Actress Selma Blair Opens up About Her Diagnosis with M.S.
March 5, 2019
Hollywood actress Selma Blair has publicly opened up about her living with Multiple Sclerosis, since her diagnosis in August.
Multiple Sclerosis is a chronic disease of the central nervous system that disrupts the flow of information within the brain, and between the brain and body. More than 2.3 million people currently deal with M.S. worldwide. Some famous people who have M.S. are Jack Osbourne, Anne Romney, and Clay Walker. It affects the central nervous system. It can affect walking and speech ability. There are four different types of M.S. so almost every patient presents the symptoms differently. Women are twice as likely as men to get M.S. One of the final stages of M.S. can be paralysis. Although there is currently not a cure, there are treatments that have worked well, like physical therapy and medicine.
“I think that Selma Blair’s story is truly inspiring and it is amazing how she continues to live her life to the fullest. I really admired her persistence during these hard times in her life. It inspired me to have motivation in my own daily life,” says Isabella Duarte (‘21).
Recently, she had a interview with Good Morning America and came out with an article in Vanity Fair. She also graced the red carpet at the Oscars this February, where she was photographed with a cane, since she now has trouble walking.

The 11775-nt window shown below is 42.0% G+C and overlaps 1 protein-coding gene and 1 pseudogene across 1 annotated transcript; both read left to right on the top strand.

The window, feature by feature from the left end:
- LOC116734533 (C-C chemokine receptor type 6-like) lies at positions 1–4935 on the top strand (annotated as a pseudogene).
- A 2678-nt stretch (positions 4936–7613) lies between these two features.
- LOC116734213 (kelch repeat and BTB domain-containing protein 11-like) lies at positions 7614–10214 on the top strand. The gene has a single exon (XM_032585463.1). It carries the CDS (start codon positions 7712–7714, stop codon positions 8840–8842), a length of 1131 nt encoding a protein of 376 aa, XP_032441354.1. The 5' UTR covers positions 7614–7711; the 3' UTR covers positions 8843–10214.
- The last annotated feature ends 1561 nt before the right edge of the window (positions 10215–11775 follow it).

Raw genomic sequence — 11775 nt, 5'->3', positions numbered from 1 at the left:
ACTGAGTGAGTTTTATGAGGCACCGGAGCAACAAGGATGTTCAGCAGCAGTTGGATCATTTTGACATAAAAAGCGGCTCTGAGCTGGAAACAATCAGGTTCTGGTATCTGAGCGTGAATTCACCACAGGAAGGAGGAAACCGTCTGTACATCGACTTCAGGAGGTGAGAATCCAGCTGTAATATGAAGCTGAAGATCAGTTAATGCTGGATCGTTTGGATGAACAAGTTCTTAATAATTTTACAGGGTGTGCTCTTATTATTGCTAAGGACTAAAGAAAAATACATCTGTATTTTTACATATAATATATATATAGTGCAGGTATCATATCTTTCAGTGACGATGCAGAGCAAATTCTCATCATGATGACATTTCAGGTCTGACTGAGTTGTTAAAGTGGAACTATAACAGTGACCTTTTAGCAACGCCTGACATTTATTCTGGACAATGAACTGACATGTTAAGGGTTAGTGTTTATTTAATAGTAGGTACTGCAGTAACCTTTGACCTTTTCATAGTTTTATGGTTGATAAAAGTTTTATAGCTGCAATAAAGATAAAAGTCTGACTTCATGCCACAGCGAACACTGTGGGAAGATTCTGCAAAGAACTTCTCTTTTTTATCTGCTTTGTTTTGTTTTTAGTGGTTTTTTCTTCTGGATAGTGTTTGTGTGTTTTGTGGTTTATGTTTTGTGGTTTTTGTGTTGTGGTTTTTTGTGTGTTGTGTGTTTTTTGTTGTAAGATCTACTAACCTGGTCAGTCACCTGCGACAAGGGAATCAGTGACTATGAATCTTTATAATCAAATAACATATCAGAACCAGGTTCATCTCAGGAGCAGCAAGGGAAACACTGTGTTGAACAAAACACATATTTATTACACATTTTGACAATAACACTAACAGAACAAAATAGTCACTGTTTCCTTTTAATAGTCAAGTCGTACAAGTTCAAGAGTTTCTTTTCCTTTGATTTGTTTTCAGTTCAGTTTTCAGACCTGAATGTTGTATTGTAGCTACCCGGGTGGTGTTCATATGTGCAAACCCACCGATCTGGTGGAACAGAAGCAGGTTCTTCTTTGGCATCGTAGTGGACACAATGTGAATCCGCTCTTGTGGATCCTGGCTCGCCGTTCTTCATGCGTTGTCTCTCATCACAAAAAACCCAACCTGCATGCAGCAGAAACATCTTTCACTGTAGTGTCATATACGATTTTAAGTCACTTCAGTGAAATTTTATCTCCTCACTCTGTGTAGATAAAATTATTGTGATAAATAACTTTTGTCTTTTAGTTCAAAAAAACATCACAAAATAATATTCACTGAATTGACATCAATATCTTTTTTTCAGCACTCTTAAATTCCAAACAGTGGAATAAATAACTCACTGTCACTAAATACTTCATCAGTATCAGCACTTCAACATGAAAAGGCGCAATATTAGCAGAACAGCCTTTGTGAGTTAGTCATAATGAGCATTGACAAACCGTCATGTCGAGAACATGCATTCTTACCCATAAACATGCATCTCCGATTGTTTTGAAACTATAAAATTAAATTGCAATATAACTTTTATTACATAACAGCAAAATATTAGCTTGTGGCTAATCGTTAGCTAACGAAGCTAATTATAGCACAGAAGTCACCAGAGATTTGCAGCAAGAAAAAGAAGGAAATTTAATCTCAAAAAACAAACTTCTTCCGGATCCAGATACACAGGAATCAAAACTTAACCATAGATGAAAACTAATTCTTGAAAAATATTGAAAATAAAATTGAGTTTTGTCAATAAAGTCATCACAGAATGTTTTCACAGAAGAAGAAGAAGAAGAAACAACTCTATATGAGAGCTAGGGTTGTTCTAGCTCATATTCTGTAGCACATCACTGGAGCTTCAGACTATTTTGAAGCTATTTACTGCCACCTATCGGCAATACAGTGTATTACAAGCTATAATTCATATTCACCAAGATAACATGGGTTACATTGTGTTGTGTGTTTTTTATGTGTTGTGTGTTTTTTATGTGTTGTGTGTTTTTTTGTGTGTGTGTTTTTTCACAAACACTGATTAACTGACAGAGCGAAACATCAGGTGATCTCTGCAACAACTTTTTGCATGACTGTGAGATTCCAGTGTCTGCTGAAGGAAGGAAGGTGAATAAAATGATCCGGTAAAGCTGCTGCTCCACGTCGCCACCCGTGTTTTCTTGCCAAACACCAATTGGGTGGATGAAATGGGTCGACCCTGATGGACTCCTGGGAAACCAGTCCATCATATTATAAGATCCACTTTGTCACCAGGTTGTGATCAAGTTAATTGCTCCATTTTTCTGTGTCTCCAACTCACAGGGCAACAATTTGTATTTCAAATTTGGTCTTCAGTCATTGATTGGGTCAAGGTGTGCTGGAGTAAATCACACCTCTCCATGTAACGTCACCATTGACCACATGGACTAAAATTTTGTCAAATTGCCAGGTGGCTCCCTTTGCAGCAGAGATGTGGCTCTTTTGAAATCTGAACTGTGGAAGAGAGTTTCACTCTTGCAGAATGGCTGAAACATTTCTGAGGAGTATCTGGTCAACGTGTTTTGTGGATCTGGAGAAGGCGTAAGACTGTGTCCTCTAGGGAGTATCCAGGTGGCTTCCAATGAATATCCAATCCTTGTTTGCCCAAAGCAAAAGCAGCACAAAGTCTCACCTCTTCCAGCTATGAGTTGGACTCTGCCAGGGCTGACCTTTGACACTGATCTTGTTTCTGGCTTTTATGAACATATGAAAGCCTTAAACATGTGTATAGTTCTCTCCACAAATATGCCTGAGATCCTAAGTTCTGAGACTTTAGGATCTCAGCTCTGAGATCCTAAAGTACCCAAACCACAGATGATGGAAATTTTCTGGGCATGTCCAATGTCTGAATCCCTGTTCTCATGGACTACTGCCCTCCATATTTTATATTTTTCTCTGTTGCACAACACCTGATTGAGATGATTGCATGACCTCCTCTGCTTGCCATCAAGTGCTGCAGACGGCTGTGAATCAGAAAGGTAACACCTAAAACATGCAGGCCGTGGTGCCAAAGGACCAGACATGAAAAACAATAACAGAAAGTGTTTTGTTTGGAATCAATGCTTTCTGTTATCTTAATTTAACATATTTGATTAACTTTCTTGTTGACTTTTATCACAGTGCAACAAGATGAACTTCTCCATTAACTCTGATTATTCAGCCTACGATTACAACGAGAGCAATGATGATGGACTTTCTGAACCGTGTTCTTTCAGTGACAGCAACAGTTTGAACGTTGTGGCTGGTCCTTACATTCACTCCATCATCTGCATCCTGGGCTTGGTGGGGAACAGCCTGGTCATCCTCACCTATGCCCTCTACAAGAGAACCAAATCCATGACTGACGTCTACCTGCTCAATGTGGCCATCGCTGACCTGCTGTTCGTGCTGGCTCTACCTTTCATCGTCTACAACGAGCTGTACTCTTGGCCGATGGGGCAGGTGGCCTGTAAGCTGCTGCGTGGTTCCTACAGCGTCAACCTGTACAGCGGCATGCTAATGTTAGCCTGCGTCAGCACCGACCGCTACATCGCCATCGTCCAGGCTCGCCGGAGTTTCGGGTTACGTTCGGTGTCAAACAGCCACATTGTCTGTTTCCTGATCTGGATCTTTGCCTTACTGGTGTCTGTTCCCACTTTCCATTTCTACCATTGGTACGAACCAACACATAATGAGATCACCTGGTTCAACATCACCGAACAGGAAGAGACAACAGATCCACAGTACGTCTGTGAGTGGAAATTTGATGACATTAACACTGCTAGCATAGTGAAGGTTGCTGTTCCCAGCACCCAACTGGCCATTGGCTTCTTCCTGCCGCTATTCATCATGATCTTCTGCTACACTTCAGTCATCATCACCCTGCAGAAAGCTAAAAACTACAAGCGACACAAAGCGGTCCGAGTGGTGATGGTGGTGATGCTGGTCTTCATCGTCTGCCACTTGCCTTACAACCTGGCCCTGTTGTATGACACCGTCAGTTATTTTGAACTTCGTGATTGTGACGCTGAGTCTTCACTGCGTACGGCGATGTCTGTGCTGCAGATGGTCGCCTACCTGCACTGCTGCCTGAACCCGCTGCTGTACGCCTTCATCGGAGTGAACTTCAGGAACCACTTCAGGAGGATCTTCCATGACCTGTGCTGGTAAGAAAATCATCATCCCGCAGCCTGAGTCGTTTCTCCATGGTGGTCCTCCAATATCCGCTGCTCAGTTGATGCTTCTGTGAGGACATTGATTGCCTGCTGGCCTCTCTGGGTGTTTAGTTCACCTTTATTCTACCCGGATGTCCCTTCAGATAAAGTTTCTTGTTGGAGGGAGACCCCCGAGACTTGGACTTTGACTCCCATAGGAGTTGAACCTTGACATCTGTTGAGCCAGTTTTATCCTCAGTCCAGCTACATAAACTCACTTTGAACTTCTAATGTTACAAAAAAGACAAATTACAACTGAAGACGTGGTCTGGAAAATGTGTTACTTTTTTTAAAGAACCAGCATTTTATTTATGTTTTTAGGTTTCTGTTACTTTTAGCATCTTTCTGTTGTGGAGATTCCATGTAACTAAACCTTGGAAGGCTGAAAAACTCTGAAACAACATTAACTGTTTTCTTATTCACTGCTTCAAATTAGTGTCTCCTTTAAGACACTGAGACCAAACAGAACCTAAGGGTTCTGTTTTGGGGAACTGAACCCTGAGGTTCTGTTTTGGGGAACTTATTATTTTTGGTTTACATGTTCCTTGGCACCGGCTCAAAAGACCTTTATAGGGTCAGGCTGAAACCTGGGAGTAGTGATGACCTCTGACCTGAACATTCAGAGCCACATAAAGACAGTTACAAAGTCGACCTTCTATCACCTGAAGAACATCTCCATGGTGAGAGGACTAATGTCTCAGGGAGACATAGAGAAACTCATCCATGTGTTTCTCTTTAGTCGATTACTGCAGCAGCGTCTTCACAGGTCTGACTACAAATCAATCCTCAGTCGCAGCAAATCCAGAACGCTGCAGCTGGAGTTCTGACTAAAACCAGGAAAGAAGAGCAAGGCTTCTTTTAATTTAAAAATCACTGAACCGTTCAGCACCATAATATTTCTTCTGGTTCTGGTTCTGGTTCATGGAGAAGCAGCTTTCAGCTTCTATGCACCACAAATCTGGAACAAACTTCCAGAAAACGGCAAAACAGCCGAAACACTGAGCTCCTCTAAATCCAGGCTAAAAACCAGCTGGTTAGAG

“I thought it was really inspiring how she walked the red carpet, even though it is hard for her to walk,” says Isabela Mocsari (‘20).
Selma Blair has been in blockbusters like “Legally Blonde” and “Cruel Intentions”. Blaire revealed to Good Morning America that she has known for years that something was not right with her, because she would often drop things, fall, and have to take frequent naps. She also revealed that doctors did not take her seriously for a while, so that is why it took a few years for her to find out that she has M.S. Blair said that her doctor told her that within a year there is a very good chance that she could have 90 percent of her abilities back.
“Personally, I have struggled with gut health issues for nearly five years. Most doctors are quick to prescribe medications to treat symptoms rather than trying to determine the root cause. It’s an unfortunate consequence of our financially driven medical care system. Additionally, the food we eat is literally killing us. Whenever people complain about various symptoms (e.g., anxiety, fatigue, difficulty concentrating, etc), my first thought is always, “What are they eating?” Perhaps Selma Blair’s experience will draw attention to chronic illness and the importance of an accurate diagnosis. In the meantime, I think we need to clean up our diets and environment because they are contributing to the problem,” says High School Registrar Lori Troutman.